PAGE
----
Lydia is now over 4 weeks old. Last week--she continued to be quite irritable in the evenings from around 7 pm until 11 pm. Every night I was carrying her around the house while cooking supper, eating, etc. I couldn't put her down, and all she did was cry.
I contributed it to the "fussy" period that is written about in parenting books. It often comes "in the evening." We then discussed--"colic" wondering if it was beginning.
Then....I spoke to my mother..... "maybe she is hungry." Hmmmmm..... didn't think of that. No hand in fist, no gnawing on my shirt and anything else in sight. Let's try it. After drinking 4 ounces--this little one gulped down another 2! 6 ounces at less than four weeks old!
She's not eating that much at every feeding, but I have now learned that she eats more often and often more in the evenings (late night snacks start early!)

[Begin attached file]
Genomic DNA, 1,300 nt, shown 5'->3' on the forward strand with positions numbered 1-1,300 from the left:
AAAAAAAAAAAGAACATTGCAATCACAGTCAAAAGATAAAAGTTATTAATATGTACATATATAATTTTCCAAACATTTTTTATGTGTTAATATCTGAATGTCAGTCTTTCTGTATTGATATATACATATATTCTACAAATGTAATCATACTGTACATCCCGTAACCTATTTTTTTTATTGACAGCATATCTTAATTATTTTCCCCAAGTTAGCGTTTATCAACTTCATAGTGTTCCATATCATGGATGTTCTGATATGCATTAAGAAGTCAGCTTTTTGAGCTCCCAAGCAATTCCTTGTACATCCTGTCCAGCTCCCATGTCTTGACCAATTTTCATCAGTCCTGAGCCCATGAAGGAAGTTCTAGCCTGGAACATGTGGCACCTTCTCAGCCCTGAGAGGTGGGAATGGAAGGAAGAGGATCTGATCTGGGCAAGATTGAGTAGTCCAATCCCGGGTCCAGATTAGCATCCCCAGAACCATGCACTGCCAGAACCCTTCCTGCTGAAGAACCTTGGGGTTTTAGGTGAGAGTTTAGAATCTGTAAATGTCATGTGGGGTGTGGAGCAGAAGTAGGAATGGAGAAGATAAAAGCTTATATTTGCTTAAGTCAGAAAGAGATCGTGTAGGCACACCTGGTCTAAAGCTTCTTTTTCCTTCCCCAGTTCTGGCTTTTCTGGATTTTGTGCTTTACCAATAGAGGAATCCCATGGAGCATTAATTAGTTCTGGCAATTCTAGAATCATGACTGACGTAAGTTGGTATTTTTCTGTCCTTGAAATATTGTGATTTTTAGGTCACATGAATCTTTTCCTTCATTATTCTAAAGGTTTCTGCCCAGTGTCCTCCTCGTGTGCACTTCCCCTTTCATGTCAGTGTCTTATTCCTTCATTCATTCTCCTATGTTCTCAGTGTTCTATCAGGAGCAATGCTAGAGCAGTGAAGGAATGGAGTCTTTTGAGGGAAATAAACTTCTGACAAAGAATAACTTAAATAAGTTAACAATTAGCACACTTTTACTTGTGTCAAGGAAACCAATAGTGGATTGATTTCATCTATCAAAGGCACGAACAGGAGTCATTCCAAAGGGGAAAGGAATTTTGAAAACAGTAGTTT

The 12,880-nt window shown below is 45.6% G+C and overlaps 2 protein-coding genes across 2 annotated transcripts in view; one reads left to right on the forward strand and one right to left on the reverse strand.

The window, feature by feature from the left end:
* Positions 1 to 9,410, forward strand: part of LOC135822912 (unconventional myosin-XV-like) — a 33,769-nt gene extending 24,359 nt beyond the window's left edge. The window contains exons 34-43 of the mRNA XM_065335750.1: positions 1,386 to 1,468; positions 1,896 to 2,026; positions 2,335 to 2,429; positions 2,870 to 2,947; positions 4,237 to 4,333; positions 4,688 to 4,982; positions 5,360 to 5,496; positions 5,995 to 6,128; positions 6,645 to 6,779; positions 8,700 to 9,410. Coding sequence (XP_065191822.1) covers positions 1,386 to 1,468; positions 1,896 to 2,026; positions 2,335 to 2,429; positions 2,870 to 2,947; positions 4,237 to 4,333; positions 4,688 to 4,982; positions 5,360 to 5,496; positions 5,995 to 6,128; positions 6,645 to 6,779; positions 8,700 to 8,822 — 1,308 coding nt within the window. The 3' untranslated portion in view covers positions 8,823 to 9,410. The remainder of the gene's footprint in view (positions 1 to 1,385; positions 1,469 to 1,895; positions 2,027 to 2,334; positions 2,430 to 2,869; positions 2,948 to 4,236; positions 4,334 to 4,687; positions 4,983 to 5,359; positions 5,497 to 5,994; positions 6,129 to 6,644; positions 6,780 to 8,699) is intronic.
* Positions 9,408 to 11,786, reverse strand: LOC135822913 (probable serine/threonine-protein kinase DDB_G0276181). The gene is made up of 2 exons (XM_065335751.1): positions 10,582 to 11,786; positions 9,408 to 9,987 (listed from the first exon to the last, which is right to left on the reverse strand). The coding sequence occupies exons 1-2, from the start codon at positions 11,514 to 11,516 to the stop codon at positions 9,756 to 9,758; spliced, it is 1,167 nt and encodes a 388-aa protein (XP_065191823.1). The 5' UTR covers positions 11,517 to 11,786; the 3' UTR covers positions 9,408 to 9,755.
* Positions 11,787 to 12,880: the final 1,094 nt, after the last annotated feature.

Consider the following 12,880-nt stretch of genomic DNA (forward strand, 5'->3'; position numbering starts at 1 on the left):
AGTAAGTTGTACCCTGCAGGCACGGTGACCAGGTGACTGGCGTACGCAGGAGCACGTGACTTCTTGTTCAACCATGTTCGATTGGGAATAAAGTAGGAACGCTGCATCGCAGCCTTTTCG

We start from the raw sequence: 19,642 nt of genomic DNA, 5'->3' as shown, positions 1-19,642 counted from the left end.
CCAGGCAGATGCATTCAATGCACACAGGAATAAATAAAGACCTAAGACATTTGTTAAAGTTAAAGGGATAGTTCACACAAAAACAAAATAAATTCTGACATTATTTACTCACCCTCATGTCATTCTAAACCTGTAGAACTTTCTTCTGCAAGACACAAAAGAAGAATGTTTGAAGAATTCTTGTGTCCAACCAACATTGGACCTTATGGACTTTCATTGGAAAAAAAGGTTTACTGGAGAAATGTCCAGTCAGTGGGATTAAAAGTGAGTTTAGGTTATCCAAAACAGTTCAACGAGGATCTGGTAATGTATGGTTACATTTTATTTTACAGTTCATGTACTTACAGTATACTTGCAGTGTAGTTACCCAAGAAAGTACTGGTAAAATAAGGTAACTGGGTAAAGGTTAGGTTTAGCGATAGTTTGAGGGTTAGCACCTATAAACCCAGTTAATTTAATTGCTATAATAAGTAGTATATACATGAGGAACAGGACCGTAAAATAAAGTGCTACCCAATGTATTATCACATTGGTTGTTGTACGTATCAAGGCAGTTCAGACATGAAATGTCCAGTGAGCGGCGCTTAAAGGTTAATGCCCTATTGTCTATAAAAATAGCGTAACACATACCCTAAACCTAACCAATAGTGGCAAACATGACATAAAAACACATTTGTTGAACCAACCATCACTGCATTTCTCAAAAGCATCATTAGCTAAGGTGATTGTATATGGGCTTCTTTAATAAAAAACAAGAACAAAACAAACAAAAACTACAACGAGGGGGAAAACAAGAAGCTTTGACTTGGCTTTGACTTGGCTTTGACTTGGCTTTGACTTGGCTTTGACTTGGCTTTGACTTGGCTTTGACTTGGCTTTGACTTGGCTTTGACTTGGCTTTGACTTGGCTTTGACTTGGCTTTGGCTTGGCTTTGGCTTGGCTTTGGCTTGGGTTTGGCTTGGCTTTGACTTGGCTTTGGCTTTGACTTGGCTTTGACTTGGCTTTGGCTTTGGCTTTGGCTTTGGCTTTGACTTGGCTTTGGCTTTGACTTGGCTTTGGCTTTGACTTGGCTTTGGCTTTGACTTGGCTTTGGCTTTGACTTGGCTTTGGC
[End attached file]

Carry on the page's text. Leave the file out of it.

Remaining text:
I've learned--that unless you communicate your needs--not everyone knows what you expect of them! I'm sure Lydia expected to be fed--but she was unable to communicate....but what about us as adults??
Expecting: "to consider probable or certain" "to consider bound in duty or obligated"
How often are we like this? I have had many moments with Brett lately where I was "expecting" something of him that I thought was "probable" and his "duty" yet never communicated it to him. Just like Lydia--I didn't know what she was "expecting." As a result--I kind of looked like the picture above--unhappy and miserable! :)
Who are you expecting something from--without communicating your needs? We can't expect others to know what we want or need without fairly communicating it. Unfulfilled expectations can make one frustrated, angry, and even bitter.
So long uncommunicated expectations--Now, we are all happy campers!